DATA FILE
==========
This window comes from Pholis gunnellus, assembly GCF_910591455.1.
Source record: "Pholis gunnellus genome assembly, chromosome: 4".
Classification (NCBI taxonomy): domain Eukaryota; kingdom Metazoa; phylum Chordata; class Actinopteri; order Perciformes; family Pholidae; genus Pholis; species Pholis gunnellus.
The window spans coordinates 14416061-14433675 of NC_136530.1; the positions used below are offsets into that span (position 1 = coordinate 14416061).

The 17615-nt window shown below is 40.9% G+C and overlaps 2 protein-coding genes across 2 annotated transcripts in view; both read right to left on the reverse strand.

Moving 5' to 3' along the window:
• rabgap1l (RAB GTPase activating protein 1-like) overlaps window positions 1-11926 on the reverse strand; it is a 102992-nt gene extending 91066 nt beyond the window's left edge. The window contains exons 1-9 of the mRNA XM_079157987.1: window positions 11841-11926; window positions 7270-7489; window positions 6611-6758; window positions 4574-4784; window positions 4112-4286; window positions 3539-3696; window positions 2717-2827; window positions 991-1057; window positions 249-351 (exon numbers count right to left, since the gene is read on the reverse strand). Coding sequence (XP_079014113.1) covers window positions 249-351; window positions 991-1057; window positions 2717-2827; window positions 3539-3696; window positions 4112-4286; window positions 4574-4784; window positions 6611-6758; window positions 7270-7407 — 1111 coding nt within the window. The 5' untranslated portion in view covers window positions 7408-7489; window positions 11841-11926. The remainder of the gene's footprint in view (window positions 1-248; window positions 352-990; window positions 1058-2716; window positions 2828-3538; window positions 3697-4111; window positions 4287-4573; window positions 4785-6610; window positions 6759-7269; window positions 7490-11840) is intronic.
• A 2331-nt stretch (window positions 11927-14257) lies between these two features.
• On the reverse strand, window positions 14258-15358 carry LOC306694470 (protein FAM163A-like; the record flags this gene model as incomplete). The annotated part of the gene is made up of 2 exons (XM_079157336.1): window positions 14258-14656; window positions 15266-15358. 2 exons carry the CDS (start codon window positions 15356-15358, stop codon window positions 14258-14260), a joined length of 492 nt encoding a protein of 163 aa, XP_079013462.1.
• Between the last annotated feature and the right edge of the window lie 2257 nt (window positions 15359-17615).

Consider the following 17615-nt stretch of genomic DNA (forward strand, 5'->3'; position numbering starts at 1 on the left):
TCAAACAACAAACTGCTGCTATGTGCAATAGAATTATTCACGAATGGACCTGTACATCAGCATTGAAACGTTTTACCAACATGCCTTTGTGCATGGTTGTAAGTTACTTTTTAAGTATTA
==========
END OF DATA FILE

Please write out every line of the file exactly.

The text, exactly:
This window comes from Pholis gunnellus, assembly GCF_910591455.1.
Source record: "Pholis gunnellus genome assembly, chromosome: 4".
Classification (NCBI taxonomy): domain Eukaryota; kingdom Metazoa; phylum Chordata; class Actinopteri; order Perciformes; family Pholidae; genus Pholis; species Pholis gunnellus.
The window spans coordinates 14416061-14433675 of NC_136530.1; the positions used below are offsets into that span (position 1 = coordinate 14416061).

The 17615-nt window shown below is 40.9% G+C and overlaps 2 protein-coding genes across 2 annotated transcripts in view; both read right to left on the reverse strand.

Moving 5' to 3' along the window:
• rabgap1l (RAB GTPase activating protein 1-like) overlaps window positions 1-11926 on the reverse strand; it is a 102992-nt gene extending 91066 nt beyond the window's left edge. The window contains exons 1-9 of the mRNA XM_079157987.1: window positions 11841-11926; window positions 7270-7489; window positions 6611-6758; window positions 4574-4784; window positions 4112-4286; window positions 3539-3696; window positions 2717-2827; window positions 991-1057; window positions 249-351 (exon numbers count right to left, since the gene is read on the reverse strand). Coding sequence (XP_079014113.1) covers window positions 249-351; window positions 991-1057; window positions 2717-2827; window positions 3539-3696; window positions 4112-4286; window positions 4574-4784; window positions 6611-6758; window positions 7270-7407 — 1111 coding nt within the window. The 5' untranslated portion in view covers window positions 7408-7489; window positions 11841-11926. The remainder of the gene's footprint in view (window positions 1-248; window positions 352-990; window positions 1058-2716; window positions 2828-3538; window positions 3697-4111; window positions 4287-4573; window positions 4785-6610; window positions 6759-7269; window positions 7490-11840) is intronic.
• A 2331-nt stretch (window positions 11927-14257) lies between these two features.
• On the reverse strand, window positions 14258-15358 carry LOC306694470 (protein FAM163A-like; the record flags this gene model as incomplete). The annotated part of the gene is made up of 2 exons (XM_079157336.1): window positions 14258-14656; window positions 15266-15358. 2 exons carry the CDS (start codon window positions 15356-15358, stop codon window positions 14258-14260), a joined length of 492 nt encoding a protein of 163 aa, XP_079013462.1.
• Between the last annotated feature and the right edge of the window lie 2257 nt (window positions 15359-17615).

Consider the following 17615-nt stretch of genomic DNA (forward strand, 5'->3'; position numbering starts at 1 on the left):
TCAAACAACAAACTGCTGCTATGTGCAATAGAATTATTCACGAATGGACCTGTACATCAGCATTGAAACGTTTTACCAACATGCCTTTGTGCATGGTTGTAAGTTACTTTTTAAGTATTA